Book: When We Collided
Author: Emery Lord
Rating: ★★★★★ (though I would give it a million if I could)
“But what I mean is, depression, it settles like a shadow over your body while you sleep, and it minutes every frequency into blankness, into fog. Everyone thinks you can laugh when you’re depressed, but I couldn’t cry either, because I couldn’t feel.”
I shed actual tears while reading this book – something I don’t do often. It pulled at my heart strings, made me fall in love, helped me realise that someone out there might understand what I’m going through and, as all the books I’ve read recently that involve mental health have, given me some form of hope about the light at the end of the tunnel.
When We Collied is primarily a love story that takes you on the journey of Jonah and Vivi’s, starting at the very moment they meet – or should I say collied, see what I did there? 😉 Both coming to the end of their teenage years, Jonah has lost his dad and struggling to come to terms with the impact it has had on his family; while Vivi has escaped for the summer for Verona Cove in the attempt to hide from her own past skeletons.
“I know I’m being horrible – snippy and unyielding. Sometimes I can identify facts in my mind, but can’t feel them. What I mean is, I know tat I am not malnourished and I don’t have aggressive cancer. I sleep in a safe, warm bed at night, and I can eat ice-cream cones whenever I want. Even right this minute, I smell the salty ocean and wet sand in the breeze, which ruffles my hair. Cognitively, I recognise my good fortune. But I don’t feel lucky. I want to start my whole life again – like I want to float my soul back up to the cosmos and come down as a different girl in a different life.
If I’m completely honest, I didn’t like Vivi for a good chunk of the first half of the book. I found her to be very shallow and selfish – despite knowing that she was struggling mentally (something I’m half ashamed to admit). I felt that she didn’t deserve Jonah, or his beautiful family, and at points wanted to scream at him, telling him he was going to get hurt and that this relationship wasn’t going to be all rainbows or butterflies. However, I’m happy to report that, by the end, I liked Vivi’s character more than I’d ever care to admit – probably because I saw so much of myself in her.
What I love the most about this book is the sheer honesty that Emery has used in her words to help us follow Vivi’s story. From the word go (actually it was the words ‘I knew’, but never mind) it was clear that this strong, powerful girl had mental health issues and I instantly felt connected to her. Every single word that was written on this piece of paper either made me scream “YES. THIS IS ME. OMG, SOMEONE UNDERSTANDS.” or helped me understand why Vivi was making the choices she did.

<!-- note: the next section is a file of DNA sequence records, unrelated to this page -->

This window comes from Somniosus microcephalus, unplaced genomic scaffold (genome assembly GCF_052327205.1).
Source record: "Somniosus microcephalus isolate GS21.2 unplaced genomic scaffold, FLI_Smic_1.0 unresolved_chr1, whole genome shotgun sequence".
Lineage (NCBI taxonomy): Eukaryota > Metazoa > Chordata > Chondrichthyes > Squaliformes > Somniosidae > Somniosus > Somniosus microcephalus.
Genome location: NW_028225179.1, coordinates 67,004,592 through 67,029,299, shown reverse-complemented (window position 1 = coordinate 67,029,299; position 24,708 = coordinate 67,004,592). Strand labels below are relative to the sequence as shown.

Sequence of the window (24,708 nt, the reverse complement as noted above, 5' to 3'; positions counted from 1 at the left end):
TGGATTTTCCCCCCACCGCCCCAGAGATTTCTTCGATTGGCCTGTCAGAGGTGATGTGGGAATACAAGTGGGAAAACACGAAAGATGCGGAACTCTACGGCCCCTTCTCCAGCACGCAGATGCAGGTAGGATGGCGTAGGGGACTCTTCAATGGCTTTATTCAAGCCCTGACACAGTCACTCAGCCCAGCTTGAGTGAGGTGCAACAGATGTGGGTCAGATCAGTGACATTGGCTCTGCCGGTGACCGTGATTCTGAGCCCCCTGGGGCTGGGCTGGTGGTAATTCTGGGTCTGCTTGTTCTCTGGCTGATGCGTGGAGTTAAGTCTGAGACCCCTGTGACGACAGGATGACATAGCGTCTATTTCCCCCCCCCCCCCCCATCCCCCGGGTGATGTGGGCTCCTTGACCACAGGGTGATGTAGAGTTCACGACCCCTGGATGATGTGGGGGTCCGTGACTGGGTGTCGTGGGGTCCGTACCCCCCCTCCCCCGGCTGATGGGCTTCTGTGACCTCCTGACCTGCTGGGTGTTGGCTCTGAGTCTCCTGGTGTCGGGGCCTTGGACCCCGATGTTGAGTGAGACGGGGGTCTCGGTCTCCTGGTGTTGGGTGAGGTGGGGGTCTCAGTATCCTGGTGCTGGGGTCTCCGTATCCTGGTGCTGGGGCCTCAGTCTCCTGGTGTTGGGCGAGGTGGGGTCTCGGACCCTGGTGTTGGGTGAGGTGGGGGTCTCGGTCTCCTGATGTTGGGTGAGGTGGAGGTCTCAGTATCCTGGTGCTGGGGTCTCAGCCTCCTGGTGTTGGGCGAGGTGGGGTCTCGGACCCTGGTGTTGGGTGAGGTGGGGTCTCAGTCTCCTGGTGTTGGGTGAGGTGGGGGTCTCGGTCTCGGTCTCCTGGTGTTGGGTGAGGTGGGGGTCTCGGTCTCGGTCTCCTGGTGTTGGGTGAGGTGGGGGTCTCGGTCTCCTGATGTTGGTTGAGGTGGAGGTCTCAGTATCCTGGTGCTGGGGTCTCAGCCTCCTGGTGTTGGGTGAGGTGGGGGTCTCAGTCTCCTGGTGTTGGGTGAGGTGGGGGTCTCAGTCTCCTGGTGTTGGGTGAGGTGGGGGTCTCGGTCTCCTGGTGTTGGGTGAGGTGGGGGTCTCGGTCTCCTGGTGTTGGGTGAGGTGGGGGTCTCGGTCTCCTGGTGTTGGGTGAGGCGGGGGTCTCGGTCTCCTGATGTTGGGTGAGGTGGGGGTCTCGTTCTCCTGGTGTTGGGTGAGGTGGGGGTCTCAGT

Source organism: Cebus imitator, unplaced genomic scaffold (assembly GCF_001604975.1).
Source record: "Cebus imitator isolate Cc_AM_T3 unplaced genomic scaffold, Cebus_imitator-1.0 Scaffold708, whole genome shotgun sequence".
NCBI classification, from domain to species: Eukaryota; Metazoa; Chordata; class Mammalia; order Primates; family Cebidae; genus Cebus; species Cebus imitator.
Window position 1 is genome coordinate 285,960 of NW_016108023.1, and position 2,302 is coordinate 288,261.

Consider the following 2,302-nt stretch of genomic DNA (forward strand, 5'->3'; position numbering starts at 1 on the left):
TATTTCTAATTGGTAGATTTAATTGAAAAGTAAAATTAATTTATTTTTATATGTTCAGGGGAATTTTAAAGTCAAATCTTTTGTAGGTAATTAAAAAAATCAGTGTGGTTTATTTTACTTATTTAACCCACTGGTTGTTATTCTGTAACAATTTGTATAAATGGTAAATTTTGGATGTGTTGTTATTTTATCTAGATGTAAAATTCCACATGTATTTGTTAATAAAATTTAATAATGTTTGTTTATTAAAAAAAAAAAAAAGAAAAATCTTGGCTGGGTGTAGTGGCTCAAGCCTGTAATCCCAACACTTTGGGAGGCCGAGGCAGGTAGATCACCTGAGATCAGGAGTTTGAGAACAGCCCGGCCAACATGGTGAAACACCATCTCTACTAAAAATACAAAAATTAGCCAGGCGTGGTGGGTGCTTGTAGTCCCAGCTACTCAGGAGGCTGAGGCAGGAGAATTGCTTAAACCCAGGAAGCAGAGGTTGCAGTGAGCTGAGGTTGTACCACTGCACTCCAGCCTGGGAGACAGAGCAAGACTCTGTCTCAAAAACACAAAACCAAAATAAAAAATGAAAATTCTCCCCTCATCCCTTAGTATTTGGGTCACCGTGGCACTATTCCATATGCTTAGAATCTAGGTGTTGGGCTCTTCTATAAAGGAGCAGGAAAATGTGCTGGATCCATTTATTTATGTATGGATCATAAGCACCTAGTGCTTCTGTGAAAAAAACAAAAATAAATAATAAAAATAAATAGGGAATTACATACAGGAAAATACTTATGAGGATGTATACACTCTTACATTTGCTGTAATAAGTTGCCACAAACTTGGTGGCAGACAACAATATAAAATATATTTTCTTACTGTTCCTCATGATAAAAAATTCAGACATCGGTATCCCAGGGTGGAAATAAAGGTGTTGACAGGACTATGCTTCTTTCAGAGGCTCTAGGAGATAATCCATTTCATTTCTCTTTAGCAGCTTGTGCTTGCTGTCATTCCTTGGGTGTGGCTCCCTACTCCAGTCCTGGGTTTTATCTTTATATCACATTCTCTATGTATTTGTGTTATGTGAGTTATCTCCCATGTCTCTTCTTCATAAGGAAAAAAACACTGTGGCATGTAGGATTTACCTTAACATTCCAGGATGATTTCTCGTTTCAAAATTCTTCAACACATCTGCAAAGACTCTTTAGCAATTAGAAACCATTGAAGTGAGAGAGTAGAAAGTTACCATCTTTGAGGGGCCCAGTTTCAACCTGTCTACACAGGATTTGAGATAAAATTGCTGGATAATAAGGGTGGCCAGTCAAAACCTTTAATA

“She nods. “Diego kept saying he felt like he should be able to control it. Like, he wanted to reason his way out of it. Because it’s your own mind, right? But of course it doesn’t work that way. Sometimes you just need medicine””
For the first time in my mental health battle I felt like I wasn’t alone. I’ve struggled to find the words to explain my thoughts or feelings and, reading Emery’s book, I feel that I’ve finally found ways to help articulate what’s going on in my head. My copy of When We Collided is actually full of underlines paragraphs – paragraphs full of quotes to use when I can’t find the words I want, and I’m sure I’ll treasure them forever. What was especially lovely was that I lent my copy to by best friend and she too could see how what I’d underlined related to me, how it helped her to understand what I was going through.
It’s books like these that we need out there in the world to help people come to terms and understand mental health – to make it none taboo and to give people the confidence to shout from the roof tops that they’re not feeling okay and that’s okay.
Thank you Emery Lord for this book. It’s exactly what I needed.
p.s. I actually wrote to Emery, explaining how thankful I was for her book and she actually replied. Fan Girl alert.
“I wish I could explain everything to Jonah. But bipolar disorder is an untranslatable term. I could tell him that sometimes it feels like being on a carnival ride, so fast and dizzying and fun at first. Then it goes on for too long, and you can’t stop. I could tell him how I hurt friends without meaning to. I could tell him that depression made me feel like a husk, empty and lifeless. Those comparisons might help, but bipolar disorder is so complex, and it’s mine. My feelings have back rooms and trapdoors, and I’m still learning them. I can’t quite articulate what bipolar disorder is for me.”